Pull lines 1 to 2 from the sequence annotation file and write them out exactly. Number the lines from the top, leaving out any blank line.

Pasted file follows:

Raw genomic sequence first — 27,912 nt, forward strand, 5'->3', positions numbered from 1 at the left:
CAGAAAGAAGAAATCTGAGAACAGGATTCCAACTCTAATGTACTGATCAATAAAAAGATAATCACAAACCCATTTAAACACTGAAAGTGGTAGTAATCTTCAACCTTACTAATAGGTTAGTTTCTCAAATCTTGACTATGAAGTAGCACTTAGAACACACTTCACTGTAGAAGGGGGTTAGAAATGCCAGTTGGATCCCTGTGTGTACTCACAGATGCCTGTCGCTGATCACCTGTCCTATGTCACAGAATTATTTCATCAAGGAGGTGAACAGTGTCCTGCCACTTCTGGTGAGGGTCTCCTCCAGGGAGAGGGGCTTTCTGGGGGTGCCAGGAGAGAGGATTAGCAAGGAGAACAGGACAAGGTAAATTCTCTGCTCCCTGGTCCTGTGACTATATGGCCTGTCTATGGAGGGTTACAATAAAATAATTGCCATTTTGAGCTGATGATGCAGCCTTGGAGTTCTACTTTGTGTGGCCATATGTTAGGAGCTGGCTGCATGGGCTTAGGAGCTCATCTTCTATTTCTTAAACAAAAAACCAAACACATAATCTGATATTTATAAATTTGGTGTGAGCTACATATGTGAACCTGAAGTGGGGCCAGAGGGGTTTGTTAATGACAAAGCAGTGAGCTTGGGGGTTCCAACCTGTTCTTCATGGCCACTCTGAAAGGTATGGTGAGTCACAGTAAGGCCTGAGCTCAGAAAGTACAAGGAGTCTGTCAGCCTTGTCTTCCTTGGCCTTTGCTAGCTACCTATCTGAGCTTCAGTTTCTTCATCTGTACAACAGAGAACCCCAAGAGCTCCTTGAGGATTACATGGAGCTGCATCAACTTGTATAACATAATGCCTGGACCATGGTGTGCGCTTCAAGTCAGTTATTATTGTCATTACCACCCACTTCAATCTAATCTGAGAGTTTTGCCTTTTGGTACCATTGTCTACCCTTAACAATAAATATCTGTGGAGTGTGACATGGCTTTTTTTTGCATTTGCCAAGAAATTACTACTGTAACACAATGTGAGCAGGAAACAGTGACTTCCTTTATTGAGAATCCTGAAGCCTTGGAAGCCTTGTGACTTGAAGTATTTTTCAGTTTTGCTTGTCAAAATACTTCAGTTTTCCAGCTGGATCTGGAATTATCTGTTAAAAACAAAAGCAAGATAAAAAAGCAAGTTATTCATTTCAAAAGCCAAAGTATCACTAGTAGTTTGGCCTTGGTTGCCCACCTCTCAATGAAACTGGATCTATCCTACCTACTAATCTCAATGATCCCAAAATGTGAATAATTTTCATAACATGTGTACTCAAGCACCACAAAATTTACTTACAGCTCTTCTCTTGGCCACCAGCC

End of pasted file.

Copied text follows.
Raw genomic sequence first — 27,912 nt, forward strand, 5'->3', positions numbered from 1 at the left:
CAGAAAGAAGAAATCTGAGAACAGGATTCCAACTCTAATGTACTGATCAATAAAAAGATAATCACAAACCCATTTAAACACTGAAAGTGGTAGTAATCTTCAACCTTACTAATAGGTTAGTTTCTCAAATCTTGACTATGAAGTAGCACTTAGAACACACTTCACTGTAGAAGGGGGTTAGAAATGCCAGTTGGATCCCTGTGTGTACTCACAGATGCCTGTCGCTGATCACCTGTCCTATGTCACAGAATTATTTCATCAAGGAGGTGAACAGTGTCCTGCCACTTCTGGTGAGGGTCTCCTCCAGGGAGAGGGGCTTTCTGGGGGTGCCAGGAGAGAGGATTAGCAAGGAGAACAGGACAAGGTAAATTCTCTGCTCCCTGGTCCTGTGACTATATGGCCTGTCTATGGAGGGTTACAATAAAATAATTGCCATTTTGAGCTGATGATGCAGCCTTGGAGTTCTACTTTGTGTGGCCATATGTTAGGAGCTGGCTGCATGGGCTTAGGAGCTCATCTTCTATTTCTTAAACAAAAAACCAAACACATAATCTGATATTTATAAATTTGGTGTGAGCTACATATGTGAACCTGAAGTGGGGCCAGAGGGGTTTGTTAATGACAAAGCAGTGAGCTTGGGGGTTCCAACCTGTTCTTCATGGCCACTCTGAAAGGTATGGTGAGTCACAGTAAGGCCTGAGCTCAGAAAGTACAAGGAGTCTGTCAGCCTTGTCTTCCTTGGCCTTTGCTAGCTACCTATCTGAGCTTCAGTTTCTTCATCTGTACAACAGAGAACCCCAAGAGCTCCTTGAGGATTACATGGAGCTGCATCAACTTGTATAACATAATGCCTGGACCATGGTGTGCGCTTCAAGTCAGTTATTATTGTCATTACCACCCACTTCAATCTAATCTGAGAGTTTTGCCTTTTGGTACCATTGTCTACCCTTAACAATAAATATCTGTGGAGTGTGACATGGCTTTTTTTTGCATTTGCCAAGAAATTACTACTGTAACACAATGTGAGCAGGAAACAGTGACTTCCTTTATTGAGAATCCTGAAGCCTTGGAAGCCTTGTGACTTGAAGTATTTTTCAGTTTTGCTTGTCAAAATACTTCAGTTTTCCAGCTGGATCTGGAATTATCTGTTAAAAACAAAAGCAAGATAAAAAAGCAAGTTATTCATTTCAAAAGCCAAAGTATCACTAGTAGTTTGGCCTTGGTTGCCCACCTCTCAATGAAACTGGATCTATCCTACCTACTAATCTCAATGATCCCAAAATGTGAATAATTTTCATAACATGTGTACTCAAGCACCACAAAATTTACTTACAGCTCTTCTCTTGGCCACCAGCC